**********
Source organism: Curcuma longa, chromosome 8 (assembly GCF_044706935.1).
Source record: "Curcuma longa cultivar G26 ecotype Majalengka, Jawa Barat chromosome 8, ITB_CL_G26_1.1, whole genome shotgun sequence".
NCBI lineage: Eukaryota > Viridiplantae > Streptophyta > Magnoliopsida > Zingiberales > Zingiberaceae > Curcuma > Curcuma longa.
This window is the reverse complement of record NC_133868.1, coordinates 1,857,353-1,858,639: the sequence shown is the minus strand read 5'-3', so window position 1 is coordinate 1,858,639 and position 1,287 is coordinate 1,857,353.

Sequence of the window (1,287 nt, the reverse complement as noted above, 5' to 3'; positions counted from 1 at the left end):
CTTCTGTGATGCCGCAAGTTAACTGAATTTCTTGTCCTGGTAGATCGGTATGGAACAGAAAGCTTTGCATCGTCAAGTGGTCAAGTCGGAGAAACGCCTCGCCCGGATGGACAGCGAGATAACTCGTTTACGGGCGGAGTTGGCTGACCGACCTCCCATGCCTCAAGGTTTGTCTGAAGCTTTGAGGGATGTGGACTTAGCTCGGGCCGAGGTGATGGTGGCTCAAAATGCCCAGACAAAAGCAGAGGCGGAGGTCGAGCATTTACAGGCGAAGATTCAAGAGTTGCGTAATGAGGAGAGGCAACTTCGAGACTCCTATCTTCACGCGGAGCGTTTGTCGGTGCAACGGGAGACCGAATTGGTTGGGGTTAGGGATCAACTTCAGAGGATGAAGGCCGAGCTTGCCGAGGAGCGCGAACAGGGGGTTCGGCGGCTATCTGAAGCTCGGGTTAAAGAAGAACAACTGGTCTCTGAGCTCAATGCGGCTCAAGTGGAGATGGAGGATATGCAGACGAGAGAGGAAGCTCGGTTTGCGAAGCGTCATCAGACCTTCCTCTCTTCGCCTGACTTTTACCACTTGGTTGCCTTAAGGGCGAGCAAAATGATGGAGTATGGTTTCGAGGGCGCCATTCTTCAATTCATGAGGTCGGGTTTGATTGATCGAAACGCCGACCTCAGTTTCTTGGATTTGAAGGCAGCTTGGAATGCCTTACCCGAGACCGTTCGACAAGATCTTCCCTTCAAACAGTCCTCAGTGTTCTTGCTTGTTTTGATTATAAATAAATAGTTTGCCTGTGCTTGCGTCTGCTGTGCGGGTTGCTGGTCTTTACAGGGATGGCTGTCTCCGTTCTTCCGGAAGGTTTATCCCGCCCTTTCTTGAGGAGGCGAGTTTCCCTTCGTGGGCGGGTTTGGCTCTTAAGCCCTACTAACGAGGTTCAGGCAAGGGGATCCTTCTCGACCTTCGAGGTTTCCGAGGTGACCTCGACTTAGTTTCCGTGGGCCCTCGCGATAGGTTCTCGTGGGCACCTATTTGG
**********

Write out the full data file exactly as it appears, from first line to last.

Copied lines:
Source organism: Curcuma longa, chromosome 8 (assembly GCF_044706935.1).
Source record: "Curcuma longa cultivar G26 ecotype Majalengka, Jawa Barat chromosome 8, ITB_CL_G26_1.1, whole genome shotgun sequence".
NCBI lineage: Eukaryota > Viridiplantae > Streptophyta > Magnoliopsida > Zingiberales > Zingiberaceae > Curcuma > Curcuma longa.
This window is the reverse complement of record NC_133868.1, coordinates 1,857,353-1,858,639: the sequence shown is the minus strand read 5'-3', so window position 1 is coordinate 1,858,639 and position 1,287 is coordinate 1,857,353.

Sequence of the window (1,287 nt, the reverse complement as noted above, 5' to 3'; positions counted from 1 at the left end):
CTTCTGTGATGCCGCAAGTTAACTGAATTTCTTGTCCTGGTAGATCGGTATGGAACAGAAAGCTTTGCATCGTCAAGTGGTCAAGTCGGAGAAACGCCTCGCCCGGATGGACAGCGAGATAACTCGTTTACGGGCGGAGTTGGCTGACCGACCTCCCATGCCTCAAGGTTTGTCTGAAGCTTTGAGGGATGTGGACTTAGCTCGGGCCGAGGTGATGGTGGCTCAAAATGCCCAGACAAAAGCAGAGGCGGAGGTCGAGCATTTACAGGCGAAGATTCAAGAGTTGCGTAATGAGGAGAGGCAACTTCGAGACTCCTATCTTCACGCGGAGCGTTTGTCGGTGCAACGGGAGACCGAATTGGTTGGGGTTAGGGATCAACTTCAGAGGATGAAGGCCGAGCTTGCCGAGGAGCGCGAACAGGGGGTTCGGCGGCTATCTGAAGCTCGGGTTAAAGAAGAACAACTGGTCTCTGAGCTCAATGCGGCTCAAGTGGAGATGGAGGATATGCAGACGAGAGAGGAAGCTCGGTTTGCGAAGCGTCATCAGACCTTCCTCTCTTCGCCTGACTTTTACCACTTGGTTGCCTTAAGGGCGAGCAAAATGATGGAGTATGGTTTCGAGGGCGCCATTCTTCAATTCATGAGGTCGGGTTTGATTGATCGAAACGCCGACCTCAGTTTCTTGGATTTGAAGGCAGCTTGGAATGCCTTACCCGAGACCGTTCGACAAGATCTTCCCTTCAAACAGTCCTCAGTGTTCTTGCTTGTTTTGATTATAAATAAATAGTTTGCCTGTGCTTGCGTCTGCTGTGCGGGTTGCTGGTCTTTACAGGGATGGCTGTCTCCGTTCTTCCGGAAGGTTTATCCCGCCCTTTCTTGAGGAGGCGAGTTTCCCTTCGTGGGCGGGTTTGGCTCTTAAGCCCTACTAACGAGGTTCAGGCAAGGGGATCCTTCTCGACCTTCGAGGTTTCCGAGGTGACCTCGACTTAGTTTCCGTGGGCCCTCGCGATAGGTTCTCGTGGGCACCTATTTGG